Q & A On Skin Conditions In Childhood
By Dr Asoka Thenabadu
MBBS DCH MRCPCH Retired Consultant Paediatrician-United Kingdom
Q1 My daughter got a present of a necklace. Since she started wearing it, she has had a reaction around her neck with itchiness, redness and swelling. What is this and what can we do?
A1 Stop wearing it immediately and the symptoms will go away. Nickel, which is used in most costume jewellery, can cause a severe contact dermatitis leading to all the symptoms you mentioned. If there is no contact with the necklace, the symptoms disappear. If they persist; you need to see a Dermatologist He may do some patch tests to identify the cause of the allergy or adopt a ‘wait and see’ policy as the symptoms may go away. If the symptoms are severe, emollients and moisturisers will bring some relief. Low dose corticosteroids will certainly accelerate the recovery process and may be prescribed by the Dermatologist.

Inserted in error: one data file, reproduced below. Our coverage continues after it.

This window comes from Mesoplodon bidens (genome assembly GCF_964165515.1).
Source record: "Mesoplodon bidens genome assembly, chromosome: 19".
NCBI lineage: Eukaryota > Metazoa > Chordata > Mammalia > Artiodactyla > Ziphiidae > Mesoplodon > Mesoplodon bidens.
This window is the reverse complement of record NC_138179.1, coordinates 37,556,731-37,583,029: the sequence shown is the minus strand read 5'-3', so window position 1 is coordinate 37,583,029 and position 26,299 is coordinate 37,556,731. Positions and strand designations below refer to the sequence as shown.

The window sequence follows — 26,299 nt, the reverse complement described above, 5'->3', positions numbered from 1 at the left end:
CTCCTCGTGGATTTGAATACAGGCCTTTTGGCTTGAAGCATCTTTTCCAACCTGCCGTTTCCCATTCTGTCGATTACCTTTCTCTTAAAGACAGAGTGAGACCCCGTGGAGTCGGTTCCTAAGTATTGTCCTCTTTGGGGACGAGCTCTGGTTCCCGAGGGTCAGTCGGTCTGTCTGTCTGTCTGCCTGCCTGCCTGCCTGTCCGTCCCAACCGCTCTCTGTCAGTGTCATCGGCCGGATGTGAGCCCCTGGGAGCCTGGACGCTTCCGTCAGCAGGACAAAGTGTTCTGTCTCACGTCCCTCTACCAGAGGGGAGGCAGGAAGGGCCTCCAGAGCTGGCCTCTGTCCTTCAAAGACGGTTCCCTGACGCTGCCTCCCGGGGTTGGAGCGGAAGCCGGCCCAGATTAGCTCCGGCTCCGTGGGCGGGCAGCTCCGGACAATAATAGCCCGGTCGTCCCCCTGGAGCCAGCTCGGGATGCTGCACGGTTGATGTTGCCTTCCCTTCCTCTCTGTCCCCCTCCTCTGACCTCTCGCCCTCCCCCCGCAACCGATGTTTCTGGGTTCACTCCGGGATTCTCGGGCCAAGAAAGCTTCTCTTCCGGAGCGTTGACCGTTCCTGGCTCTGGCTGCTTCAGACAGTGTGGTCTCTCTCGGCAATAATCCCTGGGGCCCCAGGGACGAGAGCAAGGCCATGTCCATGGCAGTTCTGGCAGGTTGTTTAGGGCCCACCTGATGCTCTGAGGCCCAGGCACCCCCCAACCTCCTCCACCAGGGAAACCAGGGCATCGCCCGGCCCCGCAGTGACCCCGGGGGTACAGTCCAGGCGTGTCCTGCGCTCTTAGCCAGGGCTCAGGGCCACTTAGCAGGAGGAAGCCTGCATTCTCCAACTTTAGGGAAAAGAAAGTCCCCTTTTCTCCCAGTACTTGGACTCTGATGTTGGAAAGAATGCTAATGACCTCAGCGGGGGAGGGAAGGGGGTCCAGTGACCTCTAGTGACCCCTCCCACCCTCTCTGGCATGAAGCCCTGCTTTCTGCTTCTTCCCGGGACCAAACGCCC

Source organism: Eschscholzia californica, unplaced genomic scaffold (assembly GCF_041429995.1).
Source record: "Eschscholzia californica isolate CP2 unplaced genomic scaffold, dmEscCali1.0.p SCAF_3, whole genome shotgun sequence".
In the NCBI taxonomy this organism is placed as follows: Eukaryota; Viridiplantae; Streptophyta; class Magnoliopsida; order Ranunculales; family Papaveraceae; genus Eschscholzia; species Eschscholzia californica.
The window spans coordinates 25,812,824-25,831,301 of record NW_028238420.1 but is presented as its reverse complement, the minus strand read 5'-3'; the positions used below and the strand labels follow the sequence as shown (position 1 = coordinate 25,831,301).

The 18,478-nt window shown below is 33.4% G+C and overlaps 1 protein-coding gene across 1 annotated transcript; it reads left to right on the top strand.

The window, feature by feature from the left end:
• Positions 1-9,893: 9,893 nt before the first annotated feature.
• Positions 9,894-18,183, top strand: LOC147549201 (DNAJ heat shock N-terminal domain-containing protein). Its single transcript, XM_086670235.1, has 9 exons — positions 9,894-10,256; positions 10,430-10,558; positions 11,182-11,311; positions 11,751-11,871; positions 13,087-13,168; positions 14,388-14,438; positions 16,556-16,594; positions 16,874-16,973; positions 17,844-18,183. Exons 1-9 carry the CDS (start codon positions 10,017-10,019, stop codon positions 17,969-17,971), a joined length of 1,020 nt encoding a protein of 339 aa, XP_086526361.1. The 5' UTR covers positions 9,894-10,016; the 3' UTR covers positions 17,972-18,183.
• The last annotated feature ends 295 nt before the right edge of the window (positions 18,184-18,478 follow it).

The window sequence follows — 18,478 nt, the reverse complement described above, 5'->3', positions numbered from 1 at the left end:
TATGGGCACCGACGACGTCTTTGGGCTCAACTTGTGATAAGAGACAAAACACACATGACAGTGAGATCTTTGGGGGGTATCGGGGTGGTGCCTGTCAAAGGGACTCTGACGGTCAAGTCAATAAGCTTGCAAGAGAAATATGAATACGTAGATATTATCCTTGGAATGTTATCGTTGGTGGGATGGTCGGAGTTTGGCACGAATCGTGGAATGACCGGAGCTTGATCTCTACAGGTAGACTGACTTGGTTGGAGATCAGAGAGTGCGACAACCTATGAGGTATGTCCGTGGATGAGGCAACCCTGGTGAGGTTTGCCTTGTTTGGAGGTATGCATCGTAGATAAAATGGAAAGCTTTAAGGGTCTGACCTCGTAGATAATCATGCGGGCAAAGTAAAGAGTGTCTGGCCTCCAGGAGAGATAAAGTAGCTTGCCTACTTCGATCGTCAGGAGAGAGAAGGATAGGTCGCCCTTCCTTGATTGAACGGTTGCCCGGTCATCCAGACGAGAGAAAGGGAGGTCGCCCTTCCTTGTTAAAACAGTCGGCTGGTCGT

Q2 My daughter has developed some very ugly looking lumps on her hands. My mother in law says that they are warts and will go away eventually. I feel that we must do something as it is unsightly. Please advise.
A2 Your mother in law is probably right. They sound like common warts which will disappear due to the body’s reaction. They are caused by the human papilloma virus and can be treated with salicylic acid or podophyllin applied locally. Cryosurgery which freezes the wart can also be used.